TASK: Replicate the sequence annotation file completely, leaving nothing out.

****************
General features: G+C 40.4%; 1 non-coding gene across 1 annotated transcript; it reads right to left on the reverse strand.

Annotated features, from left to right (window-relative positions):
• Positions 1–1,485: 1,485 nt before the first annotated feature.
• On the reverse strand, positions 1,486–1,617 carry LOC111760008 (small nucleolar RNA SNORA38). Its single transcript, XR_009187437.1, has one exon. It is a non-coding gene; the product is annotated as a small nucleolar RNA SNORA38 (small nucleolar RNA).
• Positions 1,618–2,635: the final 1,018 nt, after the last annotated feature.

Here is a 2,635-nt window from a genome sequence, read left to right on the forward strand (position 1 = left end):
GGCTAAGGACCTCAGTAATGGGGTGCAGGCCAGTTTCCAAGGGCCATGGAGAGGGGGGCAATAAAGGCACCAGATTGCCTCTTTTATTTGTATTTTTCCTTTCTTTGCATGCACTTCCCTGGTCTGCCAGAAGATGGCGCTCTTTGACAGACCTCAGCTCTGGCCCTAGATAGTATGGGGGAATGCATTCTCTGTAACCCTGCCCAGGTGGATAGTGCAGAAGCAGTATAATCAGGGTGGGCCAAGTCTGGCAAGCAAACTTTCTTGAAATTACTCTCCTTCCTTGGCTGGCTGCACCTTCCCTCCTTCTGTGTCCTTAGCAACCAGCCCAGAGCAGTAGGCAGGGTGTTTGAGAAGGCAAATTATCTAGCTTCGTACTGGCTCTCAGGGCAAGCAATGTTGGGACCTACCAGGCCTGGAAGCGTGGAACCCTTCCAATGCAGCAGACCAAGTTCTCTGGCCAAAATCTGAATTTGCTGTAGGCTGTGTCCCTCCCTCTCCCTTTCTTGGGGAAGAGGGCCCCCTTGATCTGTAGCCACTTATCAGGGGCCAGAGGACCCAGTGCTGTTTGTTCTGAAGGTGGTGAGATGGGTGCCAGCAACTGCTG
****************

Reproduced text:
General features: G+C 40.4%; 1 non-coding gene across 1 annotated transcript; it reads right to left on the reverse strand.

Annotated features, from left to right (window-relative positions):
• Positions 1–1,485: 1,485 nt before the first annotated feature.
• On the reverse strand, positions 1,486–1,617 carry LOC111760008 (small nucleolar RNA SNORA38). Its single transcript, XR_009187437.1, has one exon. It is a non-coding gene; the product is annotated as a small nucleolar RNA SNORA38 (small nucleolar RNA).
• Positions 1,618–2,635: the final 1,018 nt, after the last annotated feature.

Here is a 2,635-nt window from a genome sequence, read left to right on the forward strand (position 1 = left end):
GGCTAAGGACCTCAGTAATGGGGTGCAGGCCAGTTTCCAAGGGCCATGGAGAGGGGGGCAATAAAGGCACCAGATTGCCTCTTTTATTTGTATTTTTCCTTTCTTTGCATGCACTTCCCTGGTCTGCCAGAAGATGGCGCTCTTTGACAGACCTCAGCTCTGGCCCTAGATAGTATGGGGGAATGCATTCTCTGTAACCCTGCCCAGGTGGATAGTGCAGAAGCAGTATAATCAGGGTGGGCCAAGTCTGGCAAGCAAACTTTCTTGAAATTACTCTCCTTCCTTGGCTGGCTGCACCTTCCCTCCTTCTGTGTCCTTAGCAACCAGCCCAGAGCAGTAGGCAGGGTGTTTGAGAAGGCAAATTATCTAGCTTCGTACTGGCTCTCAGGGCAAGCAATGTTGGGACCTACCAGGCCTGGAAGCGTGGAACCCTTCCAATGCAGCAGACCAAGTTCTCTGGCCAAAATCTGAATTTGCTGTAGGCTGTGTCCCTCCCTCTCCCTTTCTTGGGGAAGAGGGCCCCCTTGATCTGTAGCCACTTATCAGGGGCCAGAGGACCCAGTGCTGTTTGTTCTGAAGGTGGTGAGATGGGTGCCAGCAACTGCTG